With distance, I would also use sire stats if a horse is moving up or down in trip by 1 furlong on the flat, and 2 furlongs in national hunt. With experience, you can tell by looking at a race if a horses needs the extra trip or not and the sire stats can be a great way to back up that visual piece of information.

Course Type

This often overlooked by the general racing public. The best thing about UK and Irish racing is the different types of race courses you will encounter. Cheltenham (left-handed, galloping, undulating and testing track with stiff fences) is totally different to Stratford (left Handed, flat & Sharp) as it is to Sandown (right-handed, galloping, testing track)

A horse who has won twice in Cheltenham will probably never win a race at Stratford and vice versa. Bigger sized horses are more suited to galloping tracks as they can take the turns easier and can maintain a strong galloping pace for longer whereas a smaller sized horse is better suited to sharp tracks (i.e less than 10 furlongs) as most of the running will be going around bends and therefore the bigger horses will not be able to maintain their top galloping speed for long on the stretches.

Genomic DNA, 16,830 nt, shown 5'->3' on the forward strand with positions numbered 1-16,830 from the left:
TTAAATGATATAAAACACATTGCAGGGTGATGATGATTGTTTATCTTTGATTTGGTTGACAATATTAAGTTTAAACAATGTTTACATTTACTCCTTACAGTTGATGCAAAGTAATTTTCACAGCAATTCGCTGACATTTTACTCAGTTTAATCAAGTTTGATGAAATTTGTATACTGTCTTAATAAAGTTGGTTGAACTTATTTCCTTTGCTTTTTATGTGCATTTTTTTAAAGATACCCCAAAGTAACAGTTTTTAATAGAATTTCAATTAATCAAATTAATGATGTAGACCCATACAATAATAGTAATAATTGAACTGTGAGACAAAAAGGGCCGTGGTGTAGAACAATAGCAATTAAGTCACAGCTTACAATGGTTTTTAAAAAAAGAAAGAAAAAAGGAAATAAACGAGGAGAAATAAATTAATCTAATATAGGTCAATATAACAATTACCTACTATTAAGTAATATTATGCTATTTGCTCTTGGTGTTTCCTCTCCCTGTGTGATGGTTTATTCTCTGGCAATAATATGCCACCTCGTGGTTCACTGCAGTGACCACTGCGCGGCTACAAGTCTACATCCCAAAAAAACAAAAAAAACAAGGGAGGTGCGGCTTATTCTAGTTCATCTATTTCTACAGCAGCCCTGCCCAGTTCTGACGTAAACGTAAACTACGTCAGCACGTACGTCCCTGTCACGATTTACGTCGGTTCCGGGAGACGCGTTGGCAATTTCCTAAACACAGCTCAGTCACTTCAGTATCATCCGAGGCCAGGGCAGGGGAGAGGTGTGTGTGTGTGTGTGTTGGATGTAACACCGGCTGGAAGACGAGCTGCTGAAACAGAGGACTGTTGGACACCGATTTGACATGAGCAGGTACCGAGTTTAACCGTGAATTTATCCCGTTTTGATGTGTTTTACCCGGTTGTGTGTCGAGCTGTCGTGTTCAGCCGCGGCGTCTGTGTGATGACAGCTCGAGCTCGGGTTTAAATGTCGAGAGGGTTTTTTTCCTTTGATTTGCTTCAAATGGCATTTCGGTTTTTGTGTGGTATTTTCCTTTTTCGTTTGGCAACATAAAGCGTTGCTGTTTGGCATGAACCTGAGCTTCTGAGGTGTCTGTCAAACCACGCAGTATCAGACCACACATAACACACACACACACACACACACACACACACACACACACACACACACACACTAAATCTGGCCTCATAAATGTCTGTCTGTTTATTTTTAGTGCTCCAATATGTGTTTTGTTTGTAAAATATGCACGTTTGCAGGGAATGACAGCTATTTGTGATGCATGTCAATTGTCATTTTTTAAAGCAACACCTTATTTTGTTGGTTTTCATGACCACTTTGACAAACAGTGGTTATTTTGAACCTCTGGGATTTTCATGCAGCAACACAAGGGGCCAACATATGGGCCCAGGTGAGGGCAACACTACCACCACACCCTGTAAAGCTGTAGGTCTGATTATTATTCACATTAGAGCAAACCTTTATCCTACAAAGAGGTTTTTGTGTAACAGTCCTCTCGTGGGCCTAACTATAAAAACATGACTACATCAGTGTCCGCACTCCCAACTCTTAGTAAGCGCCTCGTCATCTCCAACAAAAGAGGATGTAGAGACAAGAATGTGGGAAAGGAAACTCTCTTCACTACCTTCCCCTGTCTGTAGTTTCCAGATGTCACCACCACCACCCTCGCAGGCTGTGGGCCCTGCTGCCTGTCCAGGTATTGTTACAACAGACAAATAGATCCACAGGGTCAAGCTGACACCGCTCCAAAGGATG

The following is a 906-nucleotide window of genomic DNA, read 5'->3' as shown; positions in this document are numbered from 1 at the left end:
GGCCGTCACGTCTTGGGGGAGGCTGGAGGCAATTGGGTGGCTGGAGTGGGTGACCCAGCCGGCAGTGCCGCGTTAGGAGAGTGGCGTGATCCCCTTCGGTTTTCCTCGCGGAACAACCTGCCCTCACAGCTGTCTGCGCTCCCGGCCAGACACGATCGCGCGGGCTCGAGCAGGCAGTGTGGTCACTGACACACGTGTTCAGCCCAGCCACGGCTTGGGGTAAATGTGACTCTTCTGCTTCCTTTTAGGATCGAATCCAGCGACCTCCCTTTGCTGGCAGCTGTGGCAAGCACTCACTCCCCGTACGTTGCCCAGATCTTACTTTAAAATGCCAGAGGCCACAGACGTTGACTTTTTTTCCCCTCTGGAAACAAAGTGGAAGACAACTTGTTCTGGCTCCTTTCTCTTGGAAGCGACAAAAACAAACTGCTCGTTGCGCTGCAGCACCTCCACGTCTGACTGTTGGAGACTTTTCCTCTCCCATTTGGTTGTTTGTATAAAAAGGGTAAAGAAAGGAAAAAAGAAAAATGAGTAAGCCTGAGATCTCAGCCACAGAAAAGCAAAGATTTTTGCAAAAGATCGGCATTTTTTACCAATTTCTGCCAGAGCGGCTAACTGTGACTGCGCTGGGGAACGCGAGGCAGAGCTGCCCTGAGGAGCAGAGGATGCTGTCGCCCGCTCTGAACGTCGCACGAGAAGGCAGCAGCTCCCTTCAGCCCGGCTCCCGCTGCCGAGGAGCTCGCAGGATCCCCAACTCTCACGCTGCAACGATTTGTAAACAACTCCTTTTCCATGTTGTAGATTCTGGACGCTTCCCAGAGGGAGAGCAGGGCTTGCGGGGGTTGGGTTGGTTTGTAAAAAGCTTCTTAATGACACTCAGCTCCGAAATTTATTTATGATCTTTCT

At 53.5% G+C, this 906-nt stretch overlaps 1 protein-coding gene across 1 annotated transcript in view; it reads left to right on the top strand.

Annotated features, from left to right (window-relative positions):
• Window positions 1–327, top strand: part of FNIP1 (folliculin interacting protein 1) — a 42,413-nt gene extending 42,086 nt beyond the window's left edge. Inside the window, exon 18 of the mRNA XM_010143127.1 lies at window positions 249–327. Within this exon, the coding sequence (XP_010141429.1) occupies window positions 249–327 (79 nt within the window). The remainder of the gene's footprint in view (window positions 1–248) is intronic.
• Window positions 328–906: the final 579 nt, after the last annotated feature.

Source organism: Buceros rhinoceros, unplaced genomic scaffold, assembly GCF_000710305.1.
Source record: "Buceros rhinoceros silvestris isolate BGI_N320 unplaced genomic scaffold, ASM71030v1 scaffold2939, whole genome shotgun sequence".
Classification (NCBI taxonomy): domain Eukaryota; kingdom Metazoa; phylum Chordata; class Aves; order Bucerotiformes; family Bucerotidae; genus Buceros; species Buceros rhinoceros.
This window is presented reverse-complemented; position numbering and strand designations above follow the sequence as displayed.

Also some horses can only run to their best at left handed courses and vice versa. You would actually wonder why trainers persist to run horses which clearly will not win on a certain turning race track, but then you realise by doing this, they will get their Official rating down as horse will appear to be trying but will be hanging left or right the whole way through. You have to be aware that trainers will be trying to manipulate the handicapper a lot of the times in the lower grade races by running horses on unsuitable ground, at the wrong distance, on the wrong course type, or running the horse with a different style during the race all to try and reduce their rating so that they can set up a better chance for themselves to win in the future at a decent price.

I love Cheltenham race meet in March for the simple fact, the course is a stiff testing course which straight away rules out a lot of other horses in the race as they just cant handle it, the grade of racing and pirze money on offer means that everyone is trying to win, and you can nearly always guarantee what the going will be. Therefore if you just use the criteria above and select horses who are proven on the 5 factors (and this applies to the non handicap graded races too, you will see huge profits)